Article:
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Like the Byrds, Buffalo Springfield were influential in the melding of rock and folk that led to the country-rock sound of the '70s. Neil Young and Stephen Stills were the main singers/songwriters, constantly battling for creative control of the group. From this tempestuous union came melodic rock that ranged from Young's waltz-flavoured "Nowadays Clancy Can't Even Sing" and the Beatlesque "Burned" (featuring Young's piano playing) to Stills' muscular guitar style on "Leave", which foreshadowed his subsequent work with Crosby, Stills & Nash. Fame came by way of Stills' "For What It's Worth", a moody song about a cops-versus-kids conflict on Sunset Boulevard. Two turbulent years and two albums later, Buffalo Springfield broke up, but they'd already blazed the trail for their disciples to follow.
Here's where Stephen Stills and Neil Young's on-and-off partnership fell apart for the first time. The liner notes to BS's debut album had announced, "Steve is the leader, but we all are" and described Neil Young as "hot and cold," which in retrospect seems like a warning. Young appears to have at least one foot out the door already, the ambitious "Broken Arrow" and "Expecting to Fly" clearly pointing toward a solo career. And for all the timeless excellence of Young's "Mr. Soul," it's Stills's "Bluebird" that defines Buffalo Springfield Again, much as his "For What It's Worth" defined its predecessor. In one song, the group demonstrates astonishing versatility (from rock to folk to bluegrass), without the saccharine touches that mar Stills's post-Springfield work. But for all their considerable recorded achievements, Buffalo Springfield always felt like a band that never reached its potential. --David Wolf
Last Time Around
Although this album was made amid the fragmentation of Buffalo Springfield, that fact is not apparent in retrospect. On the contrary, there is an appealingly gentle quality about the group's third and final album. As Jim Messina and Richie Furay (later to join together in Poco) took control of the group, they developed a pronounced country-rock feel. Young's premier contribution is "I Am a Child" and the then-prolific Stills hits the button with four gems: the plea for world unity, "Uno Mundo;" the song of a fugitive, "Four Days Gone;" "Special Care;" and the original "Questions". LAST TIME AROUND is a much better album than we could have expected from a band about to burst apart.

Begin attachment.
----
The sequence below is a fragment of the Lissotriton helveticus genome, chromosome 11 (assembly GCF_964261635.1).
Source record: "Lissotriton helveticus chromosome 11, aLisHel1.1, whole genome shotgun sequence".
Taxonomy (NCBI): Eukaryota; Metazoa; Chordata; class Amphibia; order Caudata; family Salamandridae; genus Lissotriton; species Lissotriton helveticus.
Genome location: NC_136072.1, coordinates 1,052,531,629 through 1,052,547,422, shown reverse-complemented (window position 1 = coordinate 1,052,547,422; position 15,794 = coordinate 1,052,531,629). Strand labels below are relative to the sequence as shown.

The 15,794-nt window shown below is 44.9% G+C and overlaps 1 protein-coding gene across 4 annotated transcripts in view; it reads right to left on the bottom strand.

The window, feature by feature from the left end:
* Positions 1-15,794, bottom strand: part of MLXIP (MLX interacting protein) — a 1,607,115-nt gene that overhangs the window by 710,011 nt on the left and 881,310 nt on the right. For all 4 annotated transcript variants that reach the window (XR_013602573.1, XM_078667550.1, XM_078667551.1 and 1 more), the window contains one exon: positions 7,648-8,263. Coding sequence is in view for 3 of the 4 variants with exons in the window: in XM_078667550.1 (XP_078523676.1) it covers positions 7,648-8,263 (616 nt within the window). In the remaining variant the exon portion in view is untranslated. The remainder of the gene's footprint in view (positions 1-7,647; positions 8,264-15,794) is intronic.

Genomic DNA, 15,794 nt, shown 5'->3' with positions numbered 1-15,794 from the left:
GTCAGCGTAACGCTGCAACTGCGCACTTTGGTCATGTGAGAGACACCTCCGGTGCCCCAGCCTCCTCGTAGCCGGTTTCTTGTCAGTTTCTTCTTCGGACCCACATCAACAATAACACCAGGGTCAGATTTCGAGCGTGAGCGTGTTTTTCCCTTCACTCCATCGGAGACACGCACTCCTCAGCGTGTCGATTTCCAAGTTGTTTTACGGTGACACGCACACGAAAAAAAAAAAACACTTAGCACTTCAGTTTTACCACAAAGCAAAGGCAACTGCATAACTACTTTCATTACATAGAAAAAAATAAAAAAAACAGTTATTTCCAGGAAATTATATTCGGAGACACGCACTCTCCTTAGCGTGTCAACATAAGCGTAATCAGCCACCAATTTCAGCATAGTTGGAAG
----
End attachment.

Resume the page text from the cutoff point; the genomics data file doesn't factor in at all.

Buffalo Springfield's brief life span (essentially 1966-1968) was rich with promise but fraught with creative tensions. This friction ultimately fractured the band's core foundation of Stephen Stills and Neil Young. However, those same tensions--along with the formidable talents of Richie Furay and Jim Messina (replacing original bass player Bruce Palmer but assuming a broader production role)--created some truly enduring music.
With only three albums from which to draw, RETROSPECTIVE includes the entirety of the band's hits and many well-known album tracks. Looking back, Buffalo Springfield can be seen as the wellspring for much of what happened in popular music in the half-dozen years after the band's demise. From the country rock of Poco (which begat the Eagles) to Crosby, Stills & Nash--not to mention every turn in the ever-twisting road of Neil Young's career--it can all be traced right back to these tracks.
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